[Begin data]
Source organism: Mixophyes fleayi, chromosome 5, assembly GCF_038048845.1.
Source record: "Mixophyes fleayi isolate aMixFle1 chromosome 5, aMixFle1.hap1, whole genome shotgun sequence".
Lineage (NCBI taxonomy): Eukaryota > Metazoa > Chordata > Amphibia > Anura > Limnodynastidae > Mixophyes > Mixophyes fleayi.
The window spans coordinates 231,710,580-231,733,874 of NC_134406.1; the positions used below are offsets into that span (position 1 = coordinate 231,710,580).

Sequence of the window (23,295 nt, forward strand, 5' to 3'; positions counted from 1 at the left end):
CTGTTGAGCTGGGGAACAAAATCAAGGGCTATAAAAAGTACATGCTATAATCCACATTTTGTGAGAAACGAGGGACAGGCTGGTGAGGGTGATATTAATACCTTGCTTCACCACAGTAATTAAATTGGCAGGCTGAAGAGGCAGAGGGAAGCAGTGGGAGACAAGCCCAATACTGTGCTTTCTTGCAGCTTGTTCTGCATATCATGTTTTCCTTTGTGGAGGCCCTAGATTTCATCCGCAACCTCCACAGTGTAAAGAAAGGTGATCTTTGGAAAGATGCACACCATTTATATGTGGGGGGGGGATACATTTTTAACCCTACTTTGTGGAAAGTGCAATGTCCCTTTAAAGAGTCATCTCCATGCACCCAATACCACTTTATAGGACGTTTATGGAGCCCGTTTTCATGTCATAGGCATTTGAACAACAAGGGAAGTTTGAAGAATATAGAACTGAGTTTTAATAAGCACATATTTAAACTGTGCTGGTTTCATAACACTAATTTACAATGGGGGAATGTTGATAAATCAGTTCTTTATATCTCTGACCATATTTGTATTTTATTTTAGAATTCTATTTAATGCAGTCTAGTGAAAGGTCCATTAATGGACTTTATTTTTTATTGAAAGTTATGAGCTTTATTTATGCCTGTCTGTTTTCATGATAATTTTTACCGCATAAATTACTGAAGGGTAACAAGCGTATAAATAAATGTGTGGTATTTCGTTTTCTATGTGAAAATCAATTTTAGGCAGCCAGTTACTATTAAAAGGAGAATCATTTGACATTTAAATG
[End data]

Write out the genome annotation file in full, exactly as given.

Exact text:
Source organism: Mixophyes fleayi, chromosome 5, assembly GCF_038048845.1.
Source record: "Mixophyes fleayi isolate aMixFle1 chromosome 5, aMixFle1.hap1, whole genome shotgun sequence".
Lineage (NCBI taxonomy): Eukaryota > Metazoa > Chordata > Amphibia > Anura > Limnodynastidae > Mixophyes > Mixophyes fleayi.
The window spans coordinates 231,710,580-231,733,874 of NC_134406.1; the positions used below are offsets into that span (position 1 = coordinate 231,710,580).

Sequence of the window (23,295 nt, forward strand, 5' to 3'; positions counted from 1 at the left end):
CTGTTGAGCTGGGGAACAAAATCAAGGGCTATAAAAAGTACATGCTATAATCCACATTTTGTGAGAAACGAGGGACAGGCTGGTGAGGGTGATATTAATACCTTGCTTCACCACAGTAATTAAATTGGCAGGCTGAAGAGGCAGAGGGAAGCAGTGGGAGACAAGCCCAATACTGTGCTTTCTTGCAGCTTGTTCTGCATATCATGTTTTCCTTTGTGGAGGCCCTAGATTTCATCCGCAACCTCCACAGTGTAAAGAAAGGTGATCTTTGGAAAGATGCACACCATTTATATGTGGGGGGGGGATACATTTTTAACCCTACTTTGTGGAAAGTGCAATGTCCCTTTAAAGAGTCATCTCCATGCACCCAATACCACTTTATAGGACGTTTATGGAGCCCGTTTTCATGTCATAGGCATTTGAACAACAAGGGAAGTTTGAAGAATATAGAACTGAGTTTTAATAAGCACATATTTAAACTGTGCTGGTTTCATAACACTAATTTACAATGGGGGAATGTTGATAAATCAGTTCTTTATATCTCTGACCATATTTGTATTTTATTTTAGAATTCTATTTAATGCAGTCTAGTGAAAGGTCCATTAATGGACTTTATTTTTTATTGAAAGTTATGAGCTTTATTTATGCCTGTCTGTTTTCATGATAATTTTTACCGCATAAATTACTGAAGGGTAACAAGCGTATAAATAAATGTGTGGTATTTCGTTTTCTATGTGAAAATCAATTTTAGGCAGCCAGTTACTATTAAAAGGAGAATCATTTGACATTTAAATG